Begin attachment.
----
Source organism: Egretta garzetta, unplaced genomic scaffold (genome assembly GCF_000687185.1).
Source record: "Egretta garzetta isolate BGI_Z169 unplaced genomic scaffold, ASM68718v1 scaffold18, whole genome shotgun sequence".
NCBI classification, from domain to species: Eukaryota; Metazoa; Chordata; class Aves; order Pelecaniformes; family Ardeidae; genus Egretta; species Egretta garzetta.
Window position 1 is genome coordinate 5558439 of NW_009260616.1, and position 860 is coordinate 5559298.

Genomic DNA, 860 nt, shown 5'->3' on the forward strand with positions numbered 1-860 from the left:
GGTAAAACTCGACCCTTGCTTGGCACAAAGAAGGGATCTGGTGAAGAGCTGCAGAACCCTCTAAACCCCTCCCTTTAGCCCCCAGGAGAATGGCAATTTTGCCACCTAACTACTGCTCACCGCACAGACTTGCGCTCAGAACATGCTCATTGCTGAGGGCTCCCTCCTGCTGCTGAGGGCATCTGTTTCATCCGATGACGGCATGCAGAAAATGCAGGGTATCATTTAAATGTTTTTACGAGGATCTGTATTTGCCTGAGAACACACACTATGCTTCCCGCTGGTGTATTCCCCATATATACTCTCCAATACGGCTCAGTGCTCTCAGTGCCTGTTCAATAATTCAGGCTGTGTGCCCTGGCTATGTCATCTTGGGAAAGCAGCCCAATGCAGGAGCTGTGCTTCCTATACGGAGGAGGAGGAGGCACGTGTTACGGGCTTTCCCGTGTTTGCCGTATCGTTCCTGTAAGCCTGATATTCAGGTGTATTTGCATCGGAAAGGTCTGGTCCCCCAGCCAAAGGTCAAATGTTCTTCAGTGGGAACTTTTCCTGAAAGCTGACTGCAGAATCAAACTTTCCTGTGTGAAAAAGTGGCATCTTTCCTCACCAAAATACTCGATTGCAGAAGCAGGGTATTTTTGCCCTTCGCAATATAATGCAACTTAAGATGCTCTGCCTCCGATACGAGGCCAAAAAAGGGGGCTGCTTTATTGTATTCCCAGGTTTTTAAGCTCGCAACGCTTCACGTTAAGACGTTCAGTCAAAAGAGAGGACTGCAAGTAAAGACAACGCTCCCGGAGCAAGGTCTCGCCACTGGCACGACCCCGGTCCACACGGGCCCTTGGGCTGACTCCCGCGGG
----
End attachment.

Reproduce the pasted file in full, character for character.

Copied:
Source organism: Egretta garzetta, unplaced genomic scaffold (genome assembly GCF_000687185.1).
Source record: "Egretta garzetta isolate BGI_Z169 unplaced genomic scaffold, ASM68718v1 scaffold18, whole genome shotgun sequence".
NCBI classification, from domain to species: Eukaryota; Metazoa; Chordata; class Aves; order Pelecaniformes; family Ardeidae; genus Egretta; species Egretta garzetta.
Window position 1 is genome coordinate 5558439 of NW_009260616.1, and position 860 is coordinate 5559298.

Genomic DNA, 860 nt, shown 5'->3' on the forward strand with positions numbered 1-860 from the left:
GGTAAAACTCGACCCTTGCTTGGCACAAAGAAGGGATCTGGTGAAGAGCTGCAGAACCCTCTAAACCCCTCCCTTTAGCCCCCAGGAGAATGGCAATTTTGCCACCTAACTACTGCTCACCGCACAGACTTGCGCTCAGAACATGCTCATTGCTGAGGGCTCCCTCCTGCTGCTGAGGGCATCTGTTTCATCCGATGACGGCATGCAGAAAATGCAGGGTATCATTTAAATGTTTTTACGAGGATCTGTATTTGCCTGAGAACACACACTATGCTTCCCGCTGGTGTATTCCCCATATATACTCTCCAATACGGCTCAGTGCTCTCAGTGCCTGTTCAATAATTCAGGCTGTGTGCCCTGGCTATGTCATCTTGGGAAAGCAGCCCAATGCAGGAGCTGTGCTTCCTATACGGAGGAGGAGGAGGCACGTGTTACGGGCTTTCCCGTGTTTGCCGTATCGTTCCTGTAAGCCTGATATTCAGGTGTATTTGCATCGGAAAGGTCTGGTCCCCCAGCCAAAGGTCAAATGTTCTTCAGTGGGAACTTTTCCTGAAAGCTGACTGCAGAATCAAACTTTCCTGTGTGAAAAAGTGGCATCTTTCCTCACCAAAATACTCGATTGCAGAAGCAGGGTATTTTTGCCCTTCGCAATATAATGCAACTTAAGATGCTCTGCCTCCGATACGAGGCCAAAAAAGGGGGCTGCTTTATTGTATTCCCAGGTTTTTAAGCTCGCAACGCTTCACGTTAAGACGTTCAGTCAAAAGAGAGGACTGCAAGTAAAGACAACGCTCCCGGAGCAAGGTCTCGCCACTGGCACGACCCCGGTCCACACGGGCCCTTGGGCTGACTCCCGCGGG